Geothermal Heating and Cooling
How to save 30% on heating and cooling energy costs, each month
Here are answers to some of the most asked questions about geothermal heating and cooling - including how much
it will cost, how it works, and whether you should install one.
Contact the experts at Stanton Homes - and learn even more about geothermal systems and building green.
What is a Geothermal system used for?
A series of pipes, or loops, are buried in the ground near the home.
These loops circulate a fluid (water, or a mixture of water and antifreeze) that either absorbs heat from
the surrounding soil, or dissipates heat into the ground.
How does the geothermal system heat the air?
It's similar to a traditional system - but in this case, the earth's temperature has done most of the work.
A geothermal heat pump works with the fluid from the loops, removing the heat.
It then concentrates that heat, and transfers it to the home's standard duct system.
When cool air is needed, the process is reversed.
How much space is needed for the geothermal loops?
The loops needed for a geothermal system can be buried either vertically or horizontally.
The horizontal method is preferred if enough suitable land is available.
What is a Geoexchange system?
A geothermal system is called many different things, including geoexchange, ground water, ground water source,
ground water assisted, and water furnace heating and cooling.
All refer to some type of "loop" system that harnesses a constant underground
temperature and uses it for heating and cooling.
How can I install a geothermal system into my Raleigh new home?
If you are considering installing a geothermal heat pump system, you'll want to make your
decision before the foundation is completed, if possible. There will be some cost savings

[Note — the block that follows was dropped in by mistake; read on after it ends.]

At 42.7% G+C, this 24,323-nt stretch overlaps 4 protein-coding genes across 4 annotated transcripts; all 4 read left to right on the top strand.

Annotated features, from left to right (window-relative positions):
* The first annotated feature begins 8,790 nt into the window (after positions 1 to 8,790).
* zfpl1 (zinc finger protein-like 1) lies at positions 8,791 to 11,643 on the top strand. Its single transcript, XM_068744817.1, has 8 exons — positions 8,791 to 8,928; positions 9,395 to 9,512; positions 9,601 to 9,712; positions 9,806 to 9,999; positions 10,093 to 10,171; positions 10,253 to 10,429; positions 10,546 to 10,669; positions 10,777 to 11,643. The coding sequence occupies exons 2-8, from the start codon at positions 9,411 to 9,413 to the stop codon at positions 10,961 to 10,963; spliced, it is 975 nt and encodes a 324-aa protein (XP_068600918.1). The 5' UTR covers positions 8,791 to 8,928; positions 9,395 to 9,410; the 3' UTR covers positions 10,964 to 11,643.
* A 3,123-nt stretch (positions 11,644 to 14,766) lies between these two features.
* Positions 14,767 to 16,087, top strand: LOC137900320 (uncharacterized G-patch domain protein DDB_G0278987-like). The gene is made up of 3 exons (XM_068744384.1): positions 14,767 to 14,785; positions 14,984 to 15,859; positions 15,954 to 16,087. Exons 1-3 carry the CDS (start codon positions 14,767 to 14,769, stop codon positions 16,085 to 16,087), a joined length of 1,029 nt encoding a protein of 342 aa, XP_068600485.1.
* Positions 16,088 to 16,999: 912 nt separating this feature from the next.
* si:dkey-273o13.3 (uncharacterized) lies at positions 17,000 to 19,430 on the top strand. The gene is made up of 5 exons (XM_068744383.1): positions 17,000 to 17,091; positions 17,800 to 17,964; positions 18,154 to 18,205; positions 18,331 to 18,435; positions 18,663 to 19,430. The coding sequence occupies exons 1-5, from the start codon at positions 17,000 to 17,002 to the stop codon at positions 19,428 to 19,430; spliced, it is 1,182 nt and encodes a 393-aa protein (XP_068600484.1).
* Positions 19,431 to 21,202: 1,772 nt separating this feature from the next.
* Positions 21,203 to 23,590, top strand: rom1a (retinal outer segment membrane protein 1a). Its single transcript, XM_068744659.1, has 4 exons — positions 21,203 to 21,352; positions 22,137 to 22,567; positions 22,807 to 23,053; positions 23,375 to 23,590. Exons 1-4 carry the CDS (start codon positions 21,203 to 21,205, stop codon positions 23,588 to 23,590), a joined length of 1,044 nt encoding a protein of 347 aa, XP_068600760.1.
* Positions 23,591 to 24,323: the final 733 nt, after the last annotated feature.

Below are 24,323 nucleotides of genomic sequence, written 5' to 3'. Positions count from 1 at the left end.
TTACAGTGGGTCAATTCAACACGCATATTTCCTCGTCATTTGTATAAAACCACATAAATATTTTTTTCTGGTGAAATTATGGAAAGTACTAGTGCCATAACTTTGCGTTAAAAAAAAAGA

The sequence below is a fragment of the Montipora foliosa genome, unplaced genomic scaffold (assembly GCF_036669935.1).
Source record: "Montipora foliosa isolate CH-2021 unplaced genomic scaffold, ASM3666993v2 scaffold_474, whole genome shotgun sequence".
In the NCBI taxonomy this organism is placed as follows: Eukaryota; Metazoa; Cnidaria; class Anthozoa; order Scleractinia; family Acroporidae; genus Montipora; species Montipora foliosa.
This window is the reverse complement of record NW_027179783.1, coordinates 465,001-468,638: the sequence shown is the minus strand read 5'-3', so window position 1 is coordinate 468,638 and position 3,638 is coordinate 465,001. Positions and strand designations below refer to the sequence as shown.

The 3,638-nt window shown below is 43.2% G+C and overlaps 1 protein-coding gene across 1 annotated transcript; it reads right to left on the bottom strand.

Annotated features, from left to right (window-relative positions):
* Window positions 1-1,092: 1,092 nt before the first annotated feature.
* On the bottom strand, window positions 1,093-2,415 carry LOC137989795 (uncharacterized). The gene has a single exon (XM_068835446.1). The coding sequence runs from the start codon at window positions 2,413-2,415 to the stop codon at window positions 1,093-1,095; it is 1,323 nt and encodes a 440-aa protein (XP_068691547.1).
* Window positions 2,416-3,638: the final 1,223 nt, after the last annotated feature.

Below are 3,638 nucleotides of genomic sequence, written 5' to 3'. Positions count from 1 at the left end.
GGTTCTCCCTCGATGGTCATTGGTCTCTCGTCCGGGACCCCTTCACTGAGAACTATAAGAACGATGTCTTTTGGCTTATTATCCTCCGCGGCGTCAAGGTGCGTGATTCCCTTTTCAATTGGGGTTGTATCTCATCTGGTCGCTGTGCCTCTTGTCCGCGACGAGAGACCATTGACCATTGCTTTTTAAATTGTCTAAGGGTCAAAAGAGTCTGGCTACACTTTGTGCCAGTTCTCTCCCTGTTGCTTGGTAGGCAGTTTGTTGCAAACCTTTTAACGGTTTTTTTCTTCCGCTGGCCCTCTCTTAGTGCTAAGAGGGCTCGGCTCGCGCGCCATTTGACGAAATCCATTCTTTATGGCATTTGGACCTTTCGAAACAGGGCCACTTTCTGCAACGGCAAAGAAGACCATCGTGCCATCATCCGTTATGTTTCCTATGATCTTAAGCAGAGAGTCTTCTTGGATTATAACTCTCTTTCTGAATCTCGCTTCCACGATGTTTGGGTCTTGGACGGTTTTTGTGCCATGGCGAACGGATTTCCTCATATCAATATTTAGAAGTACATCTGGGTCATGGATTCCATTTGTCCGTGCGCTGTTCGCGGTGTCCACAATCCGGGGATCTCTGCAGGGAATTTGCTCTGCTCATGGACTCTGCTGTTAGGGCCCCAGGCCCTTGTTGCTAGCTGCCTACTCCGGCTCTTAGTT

if the trenching work can be done at the same time as other lot and foundation preparation work.
Also, once the framing is completed, most home builders will have already ordered a conventional HVAC system.
What home builders in the Raleigh area will install a geothermal system?
Even though geothermal systems have been used since the 1940s, they are not a typical feature of most homes.
Look for a custom home builder or a green home builder who is willing to work with nonconventional
building methods and materials.
How much does a geothermal system cost in the Raleigh/Triangle area?
Like any heating and cooling system, the total cost depends on several factors.
How large is the home?
What is the climate like?
Is there enough room for a horizontal loop system?
At what point was the decision to install made?
In general, your heating and cooling equipment and installation costs will be at least double or triple a
conventional system - depending on the type of system, the excavation needed, and the size of home.
Several recent quotes in the Raleigh area gave a price tag of $17-30K more than a conventional
system, for a new home.
Do I save any money by having a geothermal system?
According to Energy Star and the US Department of Energy, a geothermal heating and cooling system will
save you about 30% on the cost of heating and cooling energy each month.
There are other benefits too.
A reduced use of energy reduces air pollution.
Most geothermal systems have a 25 year manufacturer's warranty - but keep in mind this is just for
the loop system itself. The actual heating and cooling unit usually has the standard 10 year
warranty typical of Westinghouse and Trane warranty.
There are aesthetic features as well - a geothermal system has a smaller indoor-only unit, so
there's no big air conditioning unit sitting outside the home. Homeowners say these systems
are quieter and offer more uniform heating and cooling.
Should I install a geothermal system?
A conventional and geothermal heating and cooling system each have attractive features.
The lower cost on a conventional system attracts many homebuyers, but the potential long
term savings and healthier environmental impact influence others to choose a geothermal system.
Work with your home builder to determine which system is better for your needs.
According to the EPA, the geothermal systems can save 40 percent to 70 percent on home
heating and 20 percent to 50 percent on home cooling costs over conventional systems,
although installation costs are higher.
Click here to read about Geothermal System tax credits
- there are Federal, state, and energy company credits.
Click here to read more about what Geothermal Systems.